Tuesday, December 11, 2007

Random Observations and Trivial Events


I passed by a display in my local grocery store the other day which I assume was meant to suggest possible Christmas gift ideas. On a table there were all sorts of objects that had been "personalized" with a photograph. A photo of an attractive woman was used in each example, her smiling face wrapped around coffee mugs and pencil holders and placed atop calendars and mouse pads. The idea, I guess, is that anyone can take a picture of a loved one and get that picture put on the object of their choice.

This is not anything new, of course, but I was a bit taken aback when I saw what one of the items available for personalization was. At first I thought it might be a super-sized mouse pad, but on closer inspection I discovered that the woman's face was now smiling from the surface of a cutting board. You know, like the ones you cut meat or chop carrots on.

I still have not been able to figure this one out. Why in the world would someone want to personalize a cutting board? And if they do, what kind of message is that sending? I love my kids and would never want to see them hurt, but if I send their grandmothers cutting boards with their cute little faces on them, am I not, in effect, asking them to stab and hack their darling little sweeties every time they chop celery for the soup? Could someone do this in good conscience?

And, if I send someone a cutting board with their own photo on it, am I not asking them to regularly simulate hari-kiri? Will they they get the idea that I want them to commit suicide?

I guess that if you had a bad breakup, you could order one of these adorned with the photo of your ex-spouse or ex-partner (chop, chop, HACK, HACK), but is there a huge market for that? Maybe so.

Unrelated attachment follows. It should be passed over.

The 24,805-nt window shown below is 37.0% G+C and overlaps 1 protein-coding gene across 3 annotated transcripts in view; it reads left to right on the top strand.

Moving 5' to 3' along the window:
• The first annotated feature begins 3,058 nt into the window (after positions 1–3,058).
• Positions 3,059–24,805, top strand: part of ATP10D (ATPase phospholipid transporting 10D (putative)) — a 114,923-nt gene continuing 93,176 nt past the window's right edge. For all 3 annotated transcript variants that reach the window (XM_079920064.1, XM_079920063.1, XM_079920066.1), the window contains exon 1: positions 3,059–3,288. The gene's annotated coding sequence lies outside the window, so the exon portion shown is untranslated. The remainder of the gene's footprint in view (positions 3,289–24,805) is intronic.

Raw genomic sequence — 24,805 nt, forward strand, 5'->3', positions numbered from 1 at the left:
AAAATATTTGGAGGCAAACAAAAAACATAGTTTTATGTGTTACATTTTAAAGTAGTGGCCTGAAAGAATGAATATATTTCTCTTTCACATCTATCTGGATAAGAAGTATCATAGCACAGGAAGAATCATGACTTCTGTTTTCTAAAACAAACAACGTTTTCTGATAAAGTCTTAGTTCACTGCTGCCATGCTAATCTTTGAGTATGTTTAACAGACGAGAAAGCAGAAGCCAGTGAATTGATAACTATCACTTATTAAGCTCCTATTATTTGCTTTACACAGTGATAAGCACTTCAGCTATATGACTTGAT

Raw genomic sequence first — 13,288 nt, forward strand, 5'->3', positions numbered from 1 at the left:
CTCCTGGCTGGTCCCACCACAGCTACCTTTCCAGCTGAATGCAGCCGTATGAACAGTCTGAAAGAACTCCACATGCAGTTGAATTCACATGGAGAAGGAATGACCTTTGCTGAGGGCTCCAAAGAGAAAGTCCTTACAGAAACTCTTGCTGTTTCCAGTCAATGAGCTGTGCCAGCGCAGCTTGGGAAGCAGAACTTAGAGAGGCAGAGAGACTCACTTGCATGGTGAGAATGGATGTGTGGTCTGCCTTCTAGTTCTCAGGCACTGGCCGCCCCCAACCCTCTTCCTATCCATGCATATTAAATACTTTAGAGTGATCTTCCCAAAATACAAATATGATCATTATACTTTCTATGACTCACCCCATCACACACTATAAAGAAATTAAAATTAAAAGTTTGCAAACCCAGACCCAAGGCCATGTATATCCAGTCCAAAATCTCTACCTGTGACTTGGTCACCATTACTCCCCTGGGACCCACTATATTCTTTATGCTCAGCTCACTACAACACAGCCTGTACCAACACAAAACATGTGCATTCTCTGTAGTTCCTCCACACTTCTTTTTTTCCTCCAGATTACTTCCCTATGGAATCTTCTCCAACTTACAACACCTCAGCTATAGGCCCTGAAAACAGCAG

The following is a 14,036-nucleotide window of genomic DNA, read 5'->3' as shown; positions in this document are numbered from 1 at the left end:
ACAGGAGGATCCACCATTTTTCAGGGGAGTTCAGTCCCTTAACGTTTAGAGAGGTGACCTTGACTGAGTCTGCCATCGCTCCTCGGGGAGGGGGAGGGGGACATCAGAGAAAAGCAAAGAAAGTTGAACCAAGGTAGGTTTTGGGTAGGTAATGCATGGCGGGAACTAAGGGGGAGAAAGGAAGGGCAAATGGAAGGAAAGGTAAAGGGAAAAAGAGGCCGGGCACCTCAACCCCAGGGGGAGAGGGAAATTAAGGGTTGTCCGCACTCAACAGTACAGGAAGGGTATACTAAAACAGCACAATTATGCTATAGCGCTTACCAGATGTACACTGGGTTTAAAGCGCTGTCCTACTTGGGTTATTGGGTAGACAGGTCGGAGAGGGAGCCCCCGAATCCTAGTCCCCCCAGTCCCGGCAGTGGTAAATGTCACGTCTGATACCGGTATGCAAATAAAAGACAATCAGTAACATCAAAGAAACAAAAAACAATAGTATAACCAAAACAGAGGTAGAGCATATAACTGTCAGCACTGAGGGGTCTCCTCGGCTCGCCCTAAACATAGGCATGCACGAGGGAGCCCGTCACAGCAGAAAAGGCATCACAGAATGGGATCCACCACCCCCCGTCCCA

Content alert: the following paragraphs will be discussing toilets and their functions. You have been warned.

I have not done the scientific testing on this (and I never will), but I have come up with a theory involving toilets and their relative flushing power, based on elevation above sea level. This comes as a result of many years of personal experience in the field.

Can you relate to this? If I am in an office building of multiple stories, and if I go to a restroom on an upper floor and ask a toilet to do just what it is designed to do, more often than not, it fails. A toilet needs a certain, shall we say, hydraulic power to carry away what it is designed to carry away, but when I'm in a fifth floor restroom and flush a toilet, it disappoints. A toilet on a high floor seems to think it is a washing machine, content to just swirl water around the bowl a bit in an effort to clean its contents instead of carrying them far away.

By contrast, if I go down to the ground floor of that very same building and flush a toilet in a restroom there, I am met with a sound like that made by a 1962 model TWA jet. The toilet water will circle around and around with the ferocity of a whirlpool at the bottom of Niagra Falls, and if I make the mistake of covering every square inch of surface around the seat with my posterior, creating a seal of sorts, I will be in danger of getting sucked down into the churning bowl like a bird sucked into a jet engine. When the titanic suction ends, I will then be lodged somewhere down into the pipes until a janitor hears my frantic cries for help and rescues me.

Why does this happen? Can physics account for the difference? I will leave this for future scientific researchers to figure out.

No comments: